|Publication number||US5286731 A|
|Application number||US 07/931,243|
|Publication date||Feb 15, 1994|
|Filing date||Aug 17, 1992|
|Priority date||Sep 17, 1991|
|Also published as||CA2104042A1, DE69318902D1, DE69318902T2, EP0583925A1, EP0583925B1|
|Publication number||07931243, 931243, US 5286731 A, US 5286731A, US-A-5286731, US5286731 A, US5286731A|
|Inventors||Craig E. Caufield, John H. Musser, Surendra N. Sehgal|
|Original Assignee||American Home Products Corporation|
|Export Citation||BiBTeX, EndNote, RefMan|
|Patent Citations (8), Non-Patent Citations (9), Referenced by (97), Classifications (15), Legal Events (5)|
|External Links: USPTO, USPTO Assignment, Espacenet|
This application is a continuation in part of Ser. No. 07/761,120, filed Sep. 17, 1991 and now abandoned.
Skin diseases such as contact hypersensitivity, atopic dermatitis, and psoriasis are characterized by hyperproliferative and inflammatory skin disorders. A large population suffers from these disorders, psoriasis; for example, afflicts approximately 2% of the population in Western countries [Ziboh, V.A. Psoriasis: Hyperproliferative/Inflammatory skin disorder, Drug Development Research 13: 137-146, (1988)]. Human skin diseases like psoriasis are characterized by histopathologically distinct patterns of infiltration by T cells, B cells, monocytes and granulocytes. These leukocyte cell infiltrations are the consequence of expression of intercellular adhesion molecules and release of cytokine and chemotactic factors by nonhematopoietically derived cells (e.g. keratinocytes) of the skin which in turn augment hyperplasia.
Current treatment of immunologically mediated skin disorders involves the use of antiinflammatory agents such as glucocorticoids and antiproliferative agents such as methotrexate, 5-fluorouracil, and retinoids. Recently, use of the immunosuppressive agent cyclosporin A has been reported to give clinical improvement of psoriasis [Ellis, J. Am. Med. Assoc. 256: 3110-3116, (1986)]. However, its usefulness in psoriasis is limited due to high incidence of nephrotoxicity [Ellis, New England J. Med. 324: 277-84, (1991)], and the observation of relapse after cessation of the treatment with cyclosporin A [Griffiths, J. Am. Acad. Dermatol. 23: 1242-1247, (1990)].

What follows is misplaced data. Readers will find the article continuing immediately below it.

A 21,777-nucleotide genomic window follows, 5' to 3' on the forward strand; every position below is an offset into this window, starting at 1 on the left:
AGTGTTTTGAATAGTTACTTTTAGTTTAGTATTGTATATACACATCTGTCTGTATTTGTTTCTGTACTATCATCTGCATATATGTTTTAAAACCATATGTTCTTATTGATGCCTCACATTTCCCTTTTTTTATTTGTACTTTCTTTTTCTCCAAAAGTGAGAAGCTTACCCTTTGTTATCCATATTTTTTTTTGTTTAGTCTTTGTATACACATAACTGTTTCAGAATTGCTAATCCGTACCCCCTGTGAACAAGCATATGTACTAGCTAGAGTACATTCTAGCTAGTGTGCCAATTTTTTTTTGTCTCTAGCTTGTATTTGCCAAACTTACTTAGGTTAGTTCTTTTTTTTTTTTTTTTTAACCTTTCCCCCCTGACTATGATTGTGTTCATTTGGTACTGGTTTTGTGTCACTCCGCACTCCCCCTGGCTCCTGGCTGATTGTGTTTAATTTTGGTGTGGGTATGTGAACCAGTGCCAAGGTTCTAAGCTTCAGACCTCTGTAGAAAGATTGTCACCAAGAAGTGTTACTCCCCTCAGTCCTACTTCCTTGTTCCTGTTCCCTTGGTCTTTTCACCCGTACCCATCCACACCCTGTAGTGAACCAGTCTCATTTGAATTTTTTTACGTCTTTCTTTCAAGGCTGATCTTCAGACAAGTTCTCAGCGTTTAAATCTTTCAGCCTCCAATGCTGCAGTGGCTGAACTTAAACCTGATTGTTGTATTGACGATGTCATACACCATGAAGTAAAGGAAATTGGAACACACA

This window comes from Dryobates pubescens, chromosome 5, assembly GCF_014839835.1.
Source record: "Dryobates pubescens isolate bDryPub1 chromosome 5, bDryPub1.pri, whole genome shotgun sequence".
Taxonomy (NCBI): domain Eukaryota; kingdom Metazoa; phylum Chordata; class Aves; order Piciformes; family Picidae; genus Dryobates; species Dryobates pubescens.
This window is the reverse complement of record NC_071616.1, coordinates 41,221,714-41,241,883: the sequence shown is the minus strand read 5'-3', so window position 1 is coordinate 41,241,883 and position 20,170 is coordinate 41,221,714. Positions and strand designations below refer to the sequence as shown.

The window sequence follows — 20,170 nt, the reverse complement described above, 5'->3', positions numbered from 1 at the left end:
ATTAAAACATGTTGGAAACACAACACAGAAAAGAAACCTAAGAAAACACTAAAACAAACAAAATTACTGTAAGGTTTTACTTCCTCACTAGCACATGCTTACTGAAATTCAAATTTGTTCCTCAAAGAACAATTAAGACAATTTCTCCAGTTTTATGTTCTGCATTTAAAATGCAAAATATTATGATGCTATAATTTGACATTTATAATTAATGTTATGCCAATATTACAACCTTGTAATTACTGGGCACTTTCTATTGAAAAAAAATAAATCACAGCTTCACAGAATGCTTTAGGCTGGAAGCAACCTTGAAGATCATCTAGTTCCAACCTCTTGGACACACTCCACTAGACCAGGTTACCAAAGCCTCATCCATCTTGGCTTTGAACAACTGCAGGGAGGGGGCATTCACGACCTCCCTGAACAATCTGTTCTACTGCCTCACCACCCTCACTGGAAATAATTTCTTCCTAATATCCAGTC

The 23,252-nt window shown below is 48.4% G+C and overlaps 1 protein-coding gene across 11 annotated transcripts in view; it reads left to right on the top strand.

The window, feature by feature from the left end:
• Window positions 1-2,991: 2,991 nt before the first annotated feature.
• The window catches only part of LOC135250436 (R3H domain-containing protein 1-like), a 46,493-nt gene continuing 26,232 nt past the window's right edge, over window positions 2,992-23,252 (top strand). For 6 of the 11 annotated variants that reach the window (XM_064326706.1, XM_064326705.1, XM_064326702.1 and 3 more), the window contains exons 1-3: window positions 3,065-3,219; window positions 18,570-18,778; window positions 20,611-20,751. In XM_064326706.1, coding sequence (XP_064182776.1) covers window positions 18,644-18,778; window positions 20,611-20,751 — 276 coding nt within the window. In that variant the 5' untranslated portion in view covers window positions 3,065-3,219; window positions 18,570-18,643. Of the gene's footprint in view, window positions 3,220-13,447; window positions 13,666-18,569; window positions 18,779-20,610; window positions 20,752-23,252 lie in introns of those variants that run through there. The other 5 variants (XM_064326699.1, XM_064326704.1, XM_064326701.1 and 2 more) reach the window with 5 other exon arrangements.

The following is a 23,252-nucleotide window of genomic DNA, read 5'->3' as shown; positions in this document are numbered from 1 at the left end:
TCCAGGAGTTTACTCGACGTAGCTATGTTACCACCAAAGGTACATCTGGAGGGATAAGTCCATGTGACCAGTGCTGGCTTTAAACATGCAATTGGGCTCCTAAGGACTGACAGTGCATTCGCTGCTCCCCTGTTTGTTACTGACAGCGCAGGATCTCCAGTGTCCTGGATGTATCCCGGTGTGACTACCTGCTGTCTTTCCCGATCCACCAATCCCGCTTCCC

Rapamycin, a macrocyclic triene antibiotic produced by Streptomyces hygroscopicus [U.S. Pat. No. 3,929,992] has been shown to prevent the formation of humoral (IgE-like) antibodies in response to an albumin allergic challenge [Martel, R., Can. J. Physiol. Pharm. 55: 48 (1977)], inhibit murine T-cell activation [Staruch, M., FASEB 3: 3411 (1989)], and prolong survival time of organ grafts in histoincompatible rodents [Morris, R., Med. Sci. Res. 17: 877 (1989)].
This invention provides a method of treating immunoinflammatory bowel disease in a mammal in need thereof which comprises administering an antiimmunoinflammatory amount of rapamycin orally, parenterally, intranasally, intrabronchially, topically, transdermally, or rectally. In particular, rapamycin is useful in providing symptomatic relief of bowel diseases such as ulcerative colitis, Crohn's disease, ulcerative proctitis, and the like.
The effect of rapamycin on bowel diseases was established in two in vivo standard animal pharmacological test procedures emulating bowel immunoinflammatory diseases observed in mammals. The procedures used and results obtained are described below.
The first in vivo standard pharmacological test procedure measured the effect of rapamycin on dermal inflammation, as measured by the prevention of tetradecanoylphorbol acetate (TPA) induced ear edema in Webster mice. Cyclophosphamide, cyclosporin (CsA), indomethacin, and BW755C also were evaluated for the purpose of comparison. The following briefly described the procedure used.
Female Swiss Webster mice (Buckshire; 8 weeks old) were divided into groups of six. Tetradecanoylphorbol acetate (TPA) were dissolved in acetone at concentrations of 200 μg/ml. Each mouse received 4 μg/ear of TPA on the right ear. These suboptimal doses of phlogistics were applied by an automatic pipette in 10 μl volumes to both the inner and outer surfaces of the ear. The left (control) received acetone or vehicle. Drugs were applied topically in acetone and in some cases 95% ethanol was used to solubilize the drug prior to dilution with acetone. Topical drug regimen was as follows: drugs were given 30 min. after treatment with TPA. Edema measurements were taken with an Oditest calipers. The thickness of the right and left ears were usually measured in units of 0.01 mm 4 h after TPA application. Ear edema was calculated by subtracting the thickness of the left ear (vehicle control) from right ear (treated ear).